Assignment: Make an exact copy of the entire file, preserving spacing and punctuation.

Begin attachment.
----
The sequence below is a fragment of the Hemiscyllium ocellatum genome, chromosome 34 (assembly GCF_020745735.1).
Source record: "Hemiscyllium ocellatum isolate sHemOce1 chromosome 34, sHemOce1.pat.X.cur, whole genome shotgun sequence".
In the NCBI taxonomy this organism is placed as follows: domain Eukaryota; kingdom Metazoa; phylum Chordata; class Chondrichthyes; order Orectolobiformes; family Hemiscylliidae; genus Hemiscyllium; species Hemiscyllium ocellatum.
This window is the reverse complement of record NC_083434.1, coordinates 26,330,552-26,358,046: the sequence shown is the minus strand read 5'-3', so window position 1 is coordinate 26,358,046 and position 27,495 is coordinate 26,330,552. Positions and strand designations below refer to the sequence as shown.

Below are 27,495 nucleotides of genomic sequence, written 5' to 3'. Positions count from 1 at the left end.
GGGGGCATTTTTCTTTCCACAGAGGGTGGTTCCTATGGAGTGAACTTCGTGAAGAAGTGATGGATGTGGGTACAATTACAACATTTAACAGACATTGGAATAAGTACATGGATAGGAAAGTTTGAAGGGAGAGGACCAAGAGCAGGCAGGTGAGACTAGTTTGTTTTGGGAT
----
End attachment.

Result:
The sequence below is a fragment of the Hemiscyllium ocellatum genome, chromosome 34 (assembly GCF_020745735.1).
Source record: "Hemiscyllium ocellatum isolate sHemOce1 chromosome 34, sHemOce1.pat.X.cur, whole genome shotgun sequence".
In the NCBI taxonomy this organism is placed as follows: domain Eukaryota; kingdom Metazoa; phylum Chordata; class Chondrichthyes; order Orectolobiformes; family Hemiscylliidae; genus Hemiscyllium; species Hemiscyllium ocellatum.
This window is the reverse complement of record NC_083434.1, coordinates 26,330,552-26,358,046: the sequence shown is the minus strand read 5'-3', so window position 1 is coordinate 26,358,046 and position 27,495 is coordinate 26,330,552. Positions and strand designations below refer to the sequence as shown.

Below are 27,495 nucleotides of genomic sequence, written 5' to 3'. Positions count from 1 at the left end.
GGGGGCATTTTTCTTTCCACAGAGGGTGGTTCCTATGGAGTGAACTTCGTGAAGAAGTGATGGATGTGGGTACAATTACAACATTTAACAGACATTGGAATAAGTACATGGATAGGAAAGTTTGAAGGGAGAGGACCAAGAGCAGGCAGGTGAGACTAGTTTGTTTTGGGAT